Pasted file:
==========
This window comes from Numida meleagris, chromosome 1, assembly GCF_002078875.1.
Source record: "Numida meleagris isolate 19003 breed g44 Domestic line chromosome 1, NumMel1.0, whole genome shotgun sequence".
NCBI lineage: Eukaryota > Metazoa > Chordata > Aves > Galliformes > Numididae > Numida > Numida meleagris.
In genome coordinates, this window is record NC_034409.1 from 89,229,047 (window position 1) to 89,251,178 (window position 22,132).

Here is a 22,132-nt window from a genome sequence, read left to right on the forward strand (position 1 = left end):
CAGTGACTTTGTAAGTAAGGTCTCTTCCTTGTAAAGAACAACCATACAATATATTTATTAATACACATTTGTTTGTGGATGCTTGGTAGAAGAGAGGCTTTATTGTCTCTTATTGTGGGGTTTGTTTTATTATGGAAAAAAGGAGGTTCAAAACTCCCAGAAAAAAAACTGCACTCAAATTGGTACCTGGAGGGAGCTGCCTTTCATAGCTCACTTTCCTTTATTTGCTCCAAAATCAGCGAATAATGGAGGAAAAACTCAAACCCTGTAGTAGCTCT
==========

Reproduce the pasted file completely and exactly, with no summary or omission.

This window comes from Numida meleagris, chromosome 1, assembly GCF_002078875.1.
Source record: "Numida meleagris isolate 19003 breed g44 Domestic line chromosome 1, NumMel1.0, whole genome shotgun sequence".
NCBI lineage: Eukaryota > Metazoa > Chordata > Aves > Galliformes > Numididae > Numida > Numida meleagris.
In genome coordinates, this window is record NC_034409.1 from 89,229,047 (window position 1) to 89,251,178 (window position 22,132).

Here is a 22,132-nt window from a genome sequence, read left to right on the forward strand (position 1 = left end):
CAGTGACTTTGTAAGTAAGGTCTCTTCCTTGTAAAGAACAACCATACAATATATTTATTAATACACATTTGTTTGTGGATGCTTGGTAGAAGAGAGGCTTTATTGTCTCTTATTGTGGGGTTTGTTTTATTATGGAAAAAAGGAGGTTCAAAACTCCCAGAAAAAAAACTGCACTCAAATTGGTACCTGGAGGGAGCTGCCTTTCATAGCTCACTTTCCTTTATTTGCTCCAAAATCAGCGAATAATGGAGGAAAAACTCAAACCCTGTAGTAGCTCT